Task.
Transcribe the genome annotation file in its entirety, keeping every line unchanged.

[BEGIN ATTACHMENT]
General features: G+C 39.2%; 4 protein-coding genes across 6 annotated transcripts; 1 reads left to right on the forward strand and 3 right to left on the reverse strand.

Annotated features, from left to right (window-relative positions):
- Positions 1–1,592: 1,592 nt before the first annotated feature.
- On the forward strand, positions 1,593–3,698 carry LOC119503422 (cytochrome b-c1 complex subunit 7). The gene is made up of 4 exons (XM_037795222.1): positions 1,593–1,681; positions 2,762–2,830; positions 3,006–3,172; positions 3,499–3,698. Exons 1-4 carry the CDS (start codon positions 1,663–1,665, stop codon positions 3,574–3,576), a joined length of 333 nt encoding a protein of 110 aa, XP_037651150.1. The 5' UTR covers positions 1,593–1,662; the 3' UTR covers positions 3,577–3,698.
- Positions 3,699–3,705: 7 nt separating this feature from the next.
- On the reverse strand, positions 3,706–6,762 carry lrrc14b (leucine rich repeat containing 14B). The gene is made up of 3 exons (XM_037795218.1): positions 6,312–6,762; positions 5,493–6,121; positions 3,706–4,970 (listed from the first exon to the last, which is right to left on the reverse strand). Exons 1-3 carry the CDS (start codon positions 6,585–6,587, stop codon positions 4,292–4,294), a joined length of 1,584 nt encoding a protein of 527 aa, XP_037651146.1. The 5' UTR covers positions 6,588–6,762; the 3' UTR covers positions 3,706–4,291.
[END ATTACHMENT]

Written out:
General features: G+C 39.2%; 4 protein-coding genes across 6 annotated transcripts; 1 reads left to right on the forward strand and 3 right to left on the reverse strand.

Annotated features, from left to right (window-relative positions):
- Positions 1–1,592: 1,592 nt before the first annotated feature.
- On the forward strand, positions 1,593–3,698 carry LOC119503422 (cytochrome b-c1 complex subunit 7). The gene is made up of 4 exons (XM_037795222.1): positions 1,593–1,681; positions 2,762–2,830; positions 3,006–3,172; positions 3,499–3,698. Exons 1-4 carry the CDS (start codon positions 1,663–1,665, stop codon positions 3,574–3,576), a joined length of 333 nt encoding a protein of 110 aa, XP_037651150.1. The 5' UTR covers positions 1,593–1,662; the 3' UTR covers positions 3,577–3,698.
- Positions 3,699–3,705: 7 nt separating this feature from the next.
- On the reverse strand, positions 3,706–6,762 carry lrrc14b (leucine rich repeat containing 14B). The gene is made up of 3 exons (XM_037795218.1): positions 6,312–6,762; positions 5,493–6,121; positions 3,706–4,970 (listed from the first exon to the last, which is right to left on the reverse strand). Exons 1-3 carry the CDS (start codon positions 6,585–6,587, stop codon positions 4,292–4,294), a joined length of 1,584 nt encoding a protein of 527 aa, XP_037651146.1. The 5' UTR covers positions 6,588–6,762; the 3' UTR covers positions 3,706–4,291.